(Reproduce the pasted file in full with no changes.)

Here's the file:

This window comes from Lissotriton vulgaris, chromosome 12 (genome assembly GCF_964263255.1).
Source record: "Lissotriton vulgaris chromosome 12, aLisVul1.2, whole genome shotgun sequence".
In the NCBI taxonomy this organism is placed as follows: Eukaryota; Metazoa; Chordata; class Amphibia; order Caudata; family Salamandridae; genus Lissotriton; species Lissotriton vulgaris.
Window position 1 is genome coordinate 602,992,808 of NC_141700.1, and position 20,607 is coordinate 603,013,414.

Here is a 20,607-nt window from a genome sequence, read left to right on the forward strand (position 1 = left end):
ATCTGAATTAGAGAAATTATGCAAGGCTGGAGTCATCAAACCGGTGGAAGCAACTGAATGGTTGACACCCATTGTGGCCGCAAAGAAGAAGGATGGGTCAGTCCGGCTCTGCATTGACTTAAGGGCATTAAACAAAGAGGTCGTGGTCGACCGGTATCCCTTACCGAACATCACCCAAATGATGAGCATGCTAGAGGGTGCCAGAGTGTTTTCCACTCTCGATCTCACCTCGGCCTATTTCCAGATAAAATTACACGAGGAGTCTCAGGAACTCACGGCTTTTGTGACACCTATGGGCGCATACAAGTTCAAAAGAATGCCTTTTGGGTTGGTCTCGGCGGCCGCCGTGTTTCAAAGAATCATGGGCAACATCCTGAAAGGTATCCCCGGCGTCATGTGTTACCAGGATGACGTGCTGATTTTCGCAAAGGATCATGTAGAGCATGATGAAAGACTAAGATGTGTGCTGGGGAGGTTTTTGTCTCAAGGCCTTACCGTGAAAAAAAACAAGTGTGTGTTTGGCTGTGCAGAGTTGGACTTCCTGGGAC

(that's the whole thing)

This window comes from Lissotriton vulgaris, chromosome 12 (genome assembly GCF_964263255.1).
Source record: "Lissotriton vulgaris chromosome 12, aLisVul1.2, whole genome shotgun sequence".
In the NCBI taxonomy this organism is placed as follows: Eukaryota; Metazoa; Chordata; class Amphibia; order Caudata; family Salamandridae; genus Lissotriton; species Lissotriton vulgaris.
Window position 1 is genome coordinate 602,992,808 of NC_141700.1, and position 20,607 is coordinate 603,013,414.

Here is a 20,607-nt window from a genome sequence, read left to right on the forward strand (position 1 = left end):
ATCTGAATTAGAGAAATTATGCAAGGCTGGAGTCATCAAACCGGTGGAAGCAACTGAATGGTTGACACCCATTGTGGCCGCAAAGAAGAAGGATGGGTCAGTCCGGCTCTGCATTGACTTAAGGGCATTAAACAAAGAGGTCGTGGTCGACCGGTATCCCTTACCGAACATCACCCAAATGATGAGCATGCTAGAGGGTGCCAGAGTGTTTTCCACTCTCGATCTCACCTCGGCCTATTTCCAGATAAAATTACACGAGGAGTCTCAGGAACTCACGGCTTTTGTGACACCTATGGGCGCATACAAGTTCAAAAGAATGCCTTTTGGGTTGGTCTCGGCGGCCGCCGTGTTTCAAAGAATCATGGGCAACATCCTGAAAGGTATCCCCGGCGTCATGTGTTACCAGGATGACGTGCTGATTTTCGCAAAGGATCATGTAGAGCATGATGAAAGACTAAGATGTGTGCTGGGGAGGTTTTTGTCTCAAGGCCTTACCGTGAAAAAAAACAAGTGTGTGTTTGGCTGTGCAGAGTTGGACTTCCTGGGAC